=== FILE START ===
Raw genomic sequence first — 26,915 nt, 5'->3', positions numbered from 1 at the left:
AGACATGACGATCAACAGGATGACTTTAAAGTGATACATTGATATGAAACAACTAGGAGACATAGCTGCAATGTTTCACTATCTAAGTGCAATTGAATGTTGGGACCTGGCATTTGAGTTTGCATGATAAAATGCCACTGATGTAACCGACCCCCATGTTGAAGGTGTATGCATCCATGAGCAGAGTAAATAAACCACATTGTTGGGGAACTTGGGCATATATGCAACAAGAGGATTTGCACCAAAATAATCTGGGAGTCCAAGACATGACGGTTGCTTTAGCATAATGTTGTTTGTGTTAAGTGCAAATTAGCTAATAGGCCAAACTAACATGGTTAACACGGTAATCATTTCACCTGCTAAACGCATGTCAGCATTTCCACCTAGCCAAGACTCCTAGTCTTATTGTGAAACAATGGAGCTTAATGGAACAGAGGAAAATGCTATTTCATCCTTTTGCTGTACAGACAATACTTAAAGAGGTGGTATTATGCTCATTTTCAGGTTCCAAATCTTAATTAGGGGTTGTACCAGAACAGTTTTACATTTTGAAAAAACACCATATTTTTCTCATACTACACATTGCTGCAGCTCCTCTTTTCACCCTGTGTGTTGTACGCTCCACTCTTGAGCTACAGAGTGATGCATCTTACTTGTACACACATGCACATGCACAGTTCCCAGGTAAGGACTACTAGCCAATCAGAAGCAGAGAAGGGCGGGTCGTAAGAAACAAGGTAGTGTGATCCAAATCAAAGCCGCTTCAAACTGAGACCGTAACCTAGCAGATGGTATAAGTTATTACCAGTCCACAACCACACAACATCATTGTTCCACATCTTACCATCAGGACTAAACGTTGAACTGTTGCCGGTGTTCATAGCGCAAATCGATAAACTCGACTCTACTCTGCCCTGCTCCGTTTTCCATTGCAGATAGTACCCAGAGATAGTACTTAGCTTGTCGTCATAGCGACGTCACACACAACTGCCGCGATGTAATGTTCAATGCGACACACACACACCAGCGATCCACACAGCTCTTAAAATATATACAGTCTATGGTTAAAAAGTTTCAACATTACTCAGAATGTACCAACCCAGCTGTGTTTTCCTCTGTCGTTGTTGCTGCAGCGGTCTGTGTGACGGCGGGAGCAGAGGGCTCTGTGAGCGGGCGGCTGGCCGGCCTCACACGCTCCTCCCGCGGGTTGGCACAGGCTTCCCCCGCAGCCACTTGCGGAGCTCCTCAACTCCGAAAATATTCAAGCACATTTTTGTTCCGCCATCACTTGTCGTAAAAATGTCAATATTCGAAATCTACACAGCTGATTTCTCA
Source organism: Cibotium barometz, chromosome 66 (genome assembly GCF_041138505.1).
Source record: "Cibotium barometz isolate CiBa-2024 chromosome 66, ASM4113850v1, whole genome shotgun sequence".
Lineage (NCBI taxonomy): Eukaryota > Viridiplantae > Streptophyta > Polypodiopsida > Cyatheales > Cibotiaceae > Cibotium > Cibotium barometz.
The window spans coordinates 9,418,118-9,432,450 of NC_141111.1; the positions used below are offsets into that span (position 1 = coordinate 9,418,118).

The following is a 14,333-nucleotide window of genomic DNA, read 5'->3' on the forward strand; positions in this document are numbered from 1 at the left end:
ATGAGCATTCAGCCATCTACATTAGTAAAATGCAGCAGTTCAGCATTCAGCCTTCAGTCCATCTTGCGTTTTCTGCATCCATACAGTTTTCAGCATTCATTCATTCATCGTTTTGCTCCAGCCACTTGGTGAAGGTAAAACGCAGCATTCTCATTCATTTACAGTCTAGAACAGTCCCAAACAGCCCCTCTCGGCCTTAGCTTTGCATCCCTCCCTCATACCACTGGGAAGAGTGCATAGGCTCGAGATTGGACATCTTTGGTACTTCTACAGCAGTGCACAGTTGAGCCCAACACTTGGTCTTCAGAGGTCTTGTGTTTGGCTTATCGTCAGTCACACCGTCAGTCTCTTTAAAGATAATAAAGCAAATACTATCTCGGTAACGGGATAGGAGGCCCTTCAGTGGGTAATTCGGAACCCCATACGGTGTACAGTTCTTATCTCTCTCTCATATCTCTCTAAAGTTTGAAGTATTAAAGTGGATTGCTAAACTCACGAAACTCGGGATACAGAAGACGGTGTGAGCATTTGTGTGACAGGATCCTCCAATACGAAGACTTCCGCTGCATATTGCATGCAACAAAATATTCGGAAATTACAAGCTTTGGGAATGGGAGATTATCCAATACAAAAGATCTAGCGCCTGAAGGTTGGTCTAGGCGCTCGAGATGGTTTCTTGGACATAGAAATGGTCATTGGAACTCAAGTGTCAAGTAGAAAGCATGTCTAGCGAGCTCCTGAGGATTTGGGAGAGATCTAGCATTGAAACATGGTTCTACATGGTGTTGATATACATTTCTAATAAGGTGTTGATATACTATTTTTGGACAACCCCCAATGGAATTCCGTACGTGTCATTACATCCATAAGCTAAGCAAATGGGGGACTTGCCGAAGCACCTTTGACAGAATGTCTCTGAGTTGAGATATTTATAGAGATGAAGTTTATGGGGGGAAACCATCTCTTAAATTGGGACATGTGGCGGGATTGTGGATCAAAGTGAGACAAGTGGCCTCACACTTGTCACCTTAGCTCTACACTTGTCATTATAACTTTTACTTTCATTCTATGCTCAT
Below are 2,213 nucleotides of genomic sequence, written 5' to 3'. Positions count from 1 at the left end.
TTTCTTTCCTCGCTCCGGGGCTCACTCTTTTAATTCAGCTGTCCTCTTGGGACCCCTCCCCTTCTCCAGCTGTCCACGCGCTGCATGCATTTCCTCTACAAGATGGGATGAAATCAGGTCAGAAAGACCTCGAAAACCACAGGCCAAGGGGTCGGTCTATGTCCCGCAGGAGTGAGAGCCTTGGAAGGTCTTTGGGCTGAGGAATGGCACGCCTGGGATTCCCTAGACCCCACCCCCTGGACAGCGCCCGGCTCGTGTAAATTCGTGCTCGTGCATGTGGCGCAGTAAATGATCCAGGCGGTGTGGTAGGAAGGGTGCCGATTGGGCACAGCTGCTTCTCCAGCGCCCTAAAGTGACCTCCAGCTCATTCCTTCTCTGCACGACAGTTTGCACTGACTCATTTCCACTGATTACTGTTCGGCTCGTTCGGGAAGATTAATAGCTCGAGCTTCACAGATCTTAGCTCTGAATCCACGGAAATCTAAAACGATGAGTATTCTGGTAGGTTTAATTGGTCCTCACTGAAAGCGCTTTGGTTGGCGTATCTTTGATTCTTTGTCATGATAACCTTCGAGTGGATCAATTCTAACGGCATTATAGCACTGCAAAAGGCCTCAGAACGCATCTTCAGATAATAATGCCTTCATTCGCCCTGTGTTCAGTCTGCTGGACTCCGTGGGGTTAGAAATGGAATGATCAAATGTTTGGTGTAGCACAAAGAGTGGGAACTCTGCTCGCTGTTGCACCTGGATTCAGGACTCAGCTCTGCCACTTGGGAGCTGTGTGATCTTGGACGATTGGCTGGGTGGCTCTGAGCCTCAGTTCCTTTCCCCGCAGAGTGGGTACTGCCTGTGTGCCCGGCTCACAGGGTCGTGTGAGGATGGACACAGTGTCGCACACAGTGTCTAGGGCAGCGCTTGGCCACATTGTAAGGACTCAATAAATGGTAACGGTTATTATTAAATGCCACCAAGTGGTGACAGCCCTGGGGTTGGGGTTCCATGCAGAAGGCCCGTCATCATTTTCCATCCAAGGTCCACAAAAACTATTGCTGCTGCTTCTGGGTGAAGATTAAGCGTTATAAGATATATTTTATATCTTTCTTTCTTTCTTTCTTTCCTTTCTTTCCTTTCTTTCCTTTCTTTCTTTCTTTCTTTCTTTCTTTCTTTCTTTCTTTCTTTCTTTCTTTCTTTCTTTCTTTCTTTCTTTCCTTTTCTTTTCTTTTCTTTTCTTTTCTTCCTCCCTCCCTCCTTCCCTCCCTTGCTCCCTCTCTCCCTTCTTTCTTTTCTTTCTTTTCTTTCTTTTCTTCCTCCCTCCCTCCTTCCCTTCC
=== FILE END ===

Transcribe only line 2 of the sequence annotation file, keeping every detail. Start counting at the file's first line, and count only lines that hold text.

AGACATGACGATCAACAGGATGACTTTAAAGTGATACATTGATATGAAACAACTAGGAGACATAGCTGCAATGTTTCACTATCTAAGTGCAATTGAATGTTGGGACCTGGCATTTGAGTTTGCATGATAAAATGCCACTGATGTAACCGACCCCCATGTTGAAGGTGTATGCATCCATGAGCAGAGTAAATAAACCACATTGTTGGGGAACTTGGGCATATATGCAACAAGAGGATTTGCACCAAAATAATCTGGGAGTCCAAGACATGACGGTTGCTTTAGCATAATGTTGTTTGTGTTAAGTGCAAATTAGCTAATAGGCCAAACTAACATGGTTAACACGGTAATCATTTCACCTGCTAAACGCATGTCAGCATTTCCACCTAGCCAAGACTCCTAGTCTTATTGTGAAACAATGGAGCTTAATGGAACAGAGGAAAATGCTATTTCATCCTTTTGCTGTACAGACAATACTTAAAGAGGTGGTATTATGCTCATTTTCAGGTTCCAAATCTTAATTAGGGGTTGTACCAGAACAGTTTTACATTTTGAAAAAACACCATATTTTTCTCATACTACACATTGCTGCAGCTCCTCTTTTCACCCTGTGTGTTGTACGCTCCACTCTTGAGCTACAGAGTGATGCATCTTACTTGTACACACATGCACATGCACAGTTCCCAGGTAAGGACTACTAGCCAATCAGAAGCAGAGAAGGGCGGGTCGTAAGAAACAAGGTAGTGTGATCCAAATCAAAGCCGCTTCAAACTGAGACCGTAACCTAGCAGATGGTATAAGTTATTACCAGTCCACAACCACACAACATCATTGTTCCACATCTTACCATCAGGACTAAACGTTGAACTGTTGCCGGTGTTCATAGCGCAAATCGATAAACTCGACTCTACTCTGCCCTGCTCCGTTTTCCATTGCAGATAGTACCCAGAGATAGTACTTAGCTTGTCGTCATAGCGACGTCACACACAACTGCCGCGATGTAATGTTCAATGCGACACACACACACCAGCGATCCACACAGCTCTTAAAATATATACAGTCTATGGTTAAAAAGTTTCAACATTACTCAGAATGTACCAACCCAGCTGTGTTTTCCTCTGTCGTTGTTGCTGCAGCGGTCTGTGTGACGGCGGGAGCAGAGGGCTCTGTGAGCGGGCGGCTGGCCGGCCTCACACGCTCCTCCCGCGGGTTGGCACAGGCTTCCCCCGCAGCCACTTGCGGAGCTCCTCAACTCCGAAAATATTCAAGCACATTTTTGTTCCGCCATCACTTGTCGTAAAAATGTCAATATTCGAAATCTACACAGCTGATTTCTCA